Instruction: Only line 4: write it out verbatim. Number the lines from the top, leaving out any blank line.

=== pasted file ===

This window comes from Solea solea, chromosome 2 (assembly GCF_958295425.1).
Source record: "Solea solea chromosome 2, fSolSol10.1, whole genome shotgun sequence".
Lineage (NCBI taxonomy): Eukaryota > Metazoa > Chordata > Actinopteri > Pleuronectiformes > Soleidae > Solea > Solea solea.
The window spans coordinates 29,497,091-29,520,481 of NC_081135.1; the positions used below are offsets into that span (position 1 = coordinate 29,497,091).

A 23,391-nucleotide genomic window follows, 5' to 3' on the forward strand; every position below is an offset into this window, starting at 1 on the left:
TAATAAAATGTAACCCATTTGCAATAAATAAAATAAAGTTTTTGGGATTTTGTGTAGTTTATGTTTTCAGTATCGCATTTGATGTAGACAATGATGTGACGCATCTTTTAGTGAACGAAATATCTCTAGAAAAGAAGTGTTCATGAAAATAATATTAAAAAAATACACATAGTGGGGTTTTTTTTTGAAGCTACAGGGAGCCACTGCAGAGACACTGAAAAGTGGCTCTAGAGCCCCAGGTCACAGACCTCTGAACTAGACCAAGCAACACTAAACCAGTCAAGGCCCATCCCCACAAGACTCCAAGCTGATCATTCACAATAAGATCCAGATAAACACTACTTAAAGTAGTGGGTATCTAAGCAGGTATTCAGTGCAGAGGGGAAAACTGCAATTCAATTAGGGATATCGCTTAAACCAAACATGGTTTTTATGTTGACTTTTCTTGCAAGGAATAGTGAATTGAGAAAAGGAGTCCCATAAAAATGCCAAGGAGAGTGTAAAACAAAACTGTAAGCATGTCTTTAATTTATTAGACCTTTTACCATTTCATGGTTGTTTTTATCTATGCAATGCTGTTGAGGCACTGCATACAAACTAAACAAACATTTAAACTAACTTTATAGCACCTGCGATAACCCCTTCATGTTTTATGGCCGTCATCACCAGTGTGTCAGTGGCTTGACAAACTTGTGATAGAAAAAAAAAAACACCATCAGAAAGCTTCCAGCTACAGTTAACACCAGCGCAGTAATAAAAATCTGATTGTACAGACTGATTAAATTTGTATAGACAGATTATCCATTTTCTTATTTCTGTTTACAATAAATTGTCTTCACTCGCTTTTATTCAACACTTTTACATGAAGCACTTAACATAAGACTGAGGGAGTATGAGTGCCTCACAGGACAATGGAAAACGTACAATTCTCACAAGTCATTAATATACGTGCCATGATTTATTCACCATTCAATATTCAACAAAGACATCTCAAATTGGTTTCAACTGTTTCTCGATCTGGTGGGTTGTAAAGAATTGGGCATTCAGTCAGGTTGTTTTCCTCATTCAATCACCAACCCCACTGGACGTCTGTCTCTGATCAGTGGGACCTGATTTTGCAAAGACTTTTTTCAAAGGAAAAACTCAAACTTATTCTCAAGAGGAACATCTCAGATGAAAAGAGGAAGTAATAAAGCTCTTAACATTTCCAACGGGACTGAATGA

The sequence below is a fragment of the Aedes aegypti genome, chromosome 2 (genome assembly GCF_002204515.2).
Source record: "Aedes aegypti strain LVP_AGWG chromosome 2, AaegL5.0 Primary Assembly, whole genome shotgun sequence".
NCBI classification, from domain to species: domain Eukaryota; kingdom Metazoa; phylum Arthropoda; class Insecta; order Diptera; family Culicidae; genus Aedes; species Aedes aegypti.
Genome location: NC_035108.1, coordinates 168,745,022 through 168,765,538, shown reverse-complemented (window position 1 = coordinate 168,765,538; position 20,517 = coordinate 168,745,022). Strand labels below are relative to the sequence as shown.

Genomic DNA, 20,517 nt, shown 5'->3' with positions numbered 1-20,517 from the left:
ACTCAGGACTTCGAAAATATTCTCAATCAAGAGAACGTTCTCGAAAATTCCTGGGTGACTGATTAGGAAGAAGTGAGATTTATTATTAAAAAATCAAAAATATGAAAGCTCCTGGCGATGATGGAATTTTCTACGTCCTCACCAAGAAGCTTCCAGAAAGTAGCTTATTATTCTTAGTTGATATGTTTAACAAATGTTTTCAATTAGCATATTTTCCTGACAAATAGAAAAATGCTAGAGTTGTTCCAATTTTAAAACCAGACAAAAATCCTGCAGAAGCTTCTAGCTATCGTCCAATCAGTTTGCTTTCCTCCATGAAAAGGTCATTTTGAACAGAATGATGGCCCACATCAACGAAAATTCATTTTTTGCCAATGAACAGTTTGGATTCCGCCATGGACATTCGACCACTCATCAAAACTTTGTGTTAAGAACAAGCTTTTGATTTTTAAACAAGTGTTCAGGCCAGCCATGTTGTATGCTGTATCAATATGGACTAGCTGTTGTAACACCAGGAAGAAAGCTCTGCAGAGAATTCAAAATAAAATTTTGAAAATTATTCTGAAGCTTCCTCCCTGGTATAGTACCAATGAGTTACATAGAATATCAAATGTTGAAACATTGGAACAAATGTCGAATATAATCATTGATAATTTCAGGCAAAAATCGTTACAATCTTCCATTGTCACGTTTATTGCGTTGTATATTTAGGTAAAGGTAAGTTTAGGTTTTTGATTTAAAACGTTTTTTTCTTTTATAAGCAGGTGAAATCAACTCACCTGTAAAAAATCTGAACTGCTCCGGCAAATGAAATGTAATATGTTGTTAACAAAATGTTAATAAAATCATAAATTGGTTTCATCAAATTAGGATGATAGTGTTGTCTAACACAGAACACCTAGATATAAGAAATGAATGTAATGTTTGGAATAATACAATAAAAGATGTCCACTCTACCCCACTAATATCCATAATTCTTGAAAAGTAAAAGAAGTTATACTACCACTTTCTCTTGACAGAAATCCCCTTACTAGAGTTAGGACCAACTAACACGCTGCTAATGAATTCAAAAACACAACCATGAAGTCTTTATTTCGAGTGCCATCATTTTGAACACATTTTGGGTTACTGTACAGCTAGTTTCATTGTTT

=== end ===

The window spans coordinates 29,497,091-29,520,481 of NC_081135.1; the positions used below are offsets into that span (position 1 = coordinate 29,497,091).